The somatic textuality of film—its extra-diegetic, even haptic or textural possibilities, its temporal and spatial nexes, its explosion of narrative linearity—made it a utopic medium for a Czech avant-garde obsessed with the plural dimensionality of art. From the movements of Devětsil and Poetism in the 1920s, through to Surrealism in the 30s, film was theorized by the likes of Karel Teige and Vítězslav Nezval as nothing short of salvational for art and life in modern crisis; Teige was wont to “translate” “picture poems” or collages into the “flashing image[s] of lyrical film” and he and Nezval collaborated with film-makers on several screenplays, dubbing the results “film-poems.”
If for the Czech radical and artistic left, film could be conceived of as the totalizing medium, the resolution to the age-old controversy between the plastic and the so-called dynamic or verbal arts, then what did the Czech vanguard see as the medium’s special essence? I would suggest in this presentation that the Czech avant-garde saw film’s unique capabilities in its abilities to figure the body. This somatic opportunity helps to explain the erotic spell cast on early Czech art films and also allows for a corresponding reading of the Czech avant-garde’s interest in the body as a signifier. The body in filmic space and time (or what Walter Benjamin has called “scene”) could be understood as an experiment in the realization of actual or felt “joy.” The fact that one can be aroused and stimulated by the work of art in a most actual way—through the body and of the body—was of great import to the Czech avant-garde, which identified itself as the propagator of ecstasy for the people. The body, then, in filmic actualization, was an important site for radical Czech film-makers to make good on their populist political intent and to expand the realm of art into the realm of life.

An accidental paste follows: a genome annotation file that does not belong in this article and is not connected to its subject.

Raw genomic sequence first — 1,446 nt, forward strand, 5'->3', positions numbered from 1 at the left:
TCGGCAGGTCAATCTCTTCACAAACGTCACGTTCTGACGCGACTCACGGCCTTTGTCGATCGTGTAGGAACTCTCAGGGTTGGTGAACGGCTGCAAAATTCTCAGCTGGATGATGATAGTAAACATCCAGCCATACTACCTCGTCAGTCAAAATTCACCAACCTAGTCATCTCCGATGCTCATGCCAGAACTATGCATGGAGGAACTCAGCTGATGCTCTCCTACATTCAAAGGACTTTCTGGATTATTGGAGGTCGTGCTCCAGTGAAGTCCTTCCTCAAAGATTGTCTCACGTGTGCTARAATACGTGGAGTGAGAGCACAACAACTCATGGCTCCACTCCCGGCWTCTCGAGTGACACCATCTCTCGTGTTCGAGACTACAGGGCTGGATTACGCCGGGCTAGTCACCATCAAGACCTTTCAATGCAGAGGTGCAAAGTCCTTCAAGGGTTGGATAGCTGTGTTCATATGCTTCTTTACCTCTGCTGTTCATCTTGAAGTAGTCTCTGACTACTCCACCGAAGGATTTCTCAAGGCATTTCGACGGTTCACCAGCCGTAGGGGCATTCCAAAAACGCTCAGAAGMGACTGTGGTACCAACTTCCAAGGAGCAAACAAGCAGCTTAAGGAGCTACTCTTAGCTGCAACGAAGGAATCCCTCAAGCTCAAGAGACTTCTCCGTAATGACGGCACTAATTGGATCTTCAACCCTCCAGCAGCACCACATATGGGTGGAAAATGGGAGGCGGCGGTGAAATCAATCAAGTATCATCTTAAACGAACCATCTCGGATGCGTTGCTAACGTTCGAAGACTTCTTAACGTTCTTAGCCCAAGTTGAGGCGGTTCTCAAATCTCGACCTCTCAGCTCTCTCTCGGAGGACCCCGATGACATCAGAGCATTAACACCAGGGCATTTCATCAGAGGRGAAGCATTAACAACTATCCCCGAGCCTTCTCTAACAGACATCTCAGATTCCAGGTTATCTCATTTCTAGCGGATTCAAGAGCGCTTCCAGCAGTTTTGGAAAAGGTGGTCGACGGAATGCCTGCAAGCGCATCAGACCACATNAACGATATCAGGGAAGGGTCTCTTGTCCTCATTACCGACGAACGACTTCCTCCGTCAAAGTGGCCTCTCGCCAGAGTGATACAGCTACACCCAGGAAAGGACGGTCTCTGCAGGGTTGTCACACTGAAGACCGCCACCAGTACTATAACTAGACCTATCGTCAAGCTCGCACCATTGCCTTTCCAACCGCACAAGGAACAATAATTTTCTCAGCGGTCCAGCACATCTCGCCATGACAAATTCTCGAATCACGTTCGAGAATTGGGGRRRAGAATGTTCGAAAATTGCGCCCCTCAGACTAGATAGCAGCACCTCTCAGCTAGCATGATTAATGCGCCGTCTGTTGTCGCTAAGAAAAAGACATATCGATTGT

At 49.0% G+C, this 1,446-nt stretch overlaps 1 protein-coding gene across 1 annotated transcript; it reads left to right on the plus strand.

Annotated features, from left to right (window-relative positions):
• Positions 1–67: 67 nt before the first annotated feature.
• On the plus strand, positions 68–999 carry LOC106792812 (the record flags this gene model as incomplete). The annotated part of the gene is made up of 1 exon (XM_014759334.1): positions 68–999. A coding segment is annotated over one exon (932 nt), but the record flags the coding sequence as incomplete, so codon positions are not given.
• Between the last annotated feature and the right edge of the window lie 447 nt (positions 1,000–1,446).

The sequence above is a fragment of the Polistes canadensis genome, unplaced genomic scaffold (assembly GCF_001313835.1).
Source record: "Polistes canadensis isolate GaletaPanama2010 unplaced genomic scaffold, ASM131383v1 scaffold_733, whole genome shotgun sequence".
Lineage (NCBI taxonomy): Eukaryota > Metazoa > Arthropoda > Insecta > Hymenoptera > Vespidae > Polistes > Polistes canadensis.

In order to query the theses proposed, the paper will test the success of the Czech avant-garde’s assumptions about film’s character and examine the potential of uncompromised embodiment in film through a close study of scenes in Gustav Machatý’s 1929 Erotikon (screenplay by Nezval) and his notorious Extase from four years later. Principal among the extracts to be shown and studied will be moments of erotic discourse, where, if my premises hold, the body is used as textual signifier and can be “read” or “parsed” as its own gestural dialogue. For example, Hedy Kiesler’s (later Lamarr) infamous bathing scene, accompanied as it is by a recursively complex voyeuristic element, can be read within the framework of conventional Freudian-Lacanian models but also through Walter Benjamin’s pioneering work on “body and image spaces,” theories he developed in his writings on Surrealism and correlated from his fragments on painting and film, to explain the body as signifier-in-itself. The paper will also touch on the complications to Czech avant-garde discourse on film’s capacity to embody; for instance, when the notion of film surface comes into question, certain disappointments, evident partially in Machatý’s later German studio films and in Exstase, accompany the depiction of the body. These disappointments, akin to the modern disappointment with language and its (in)capacity to embody, will also be explored to some extent in the analysis. Ultimately, it is hoped that a theory of film’s potential for somatic discourse will help to illuminate the use of the body in early Czech film.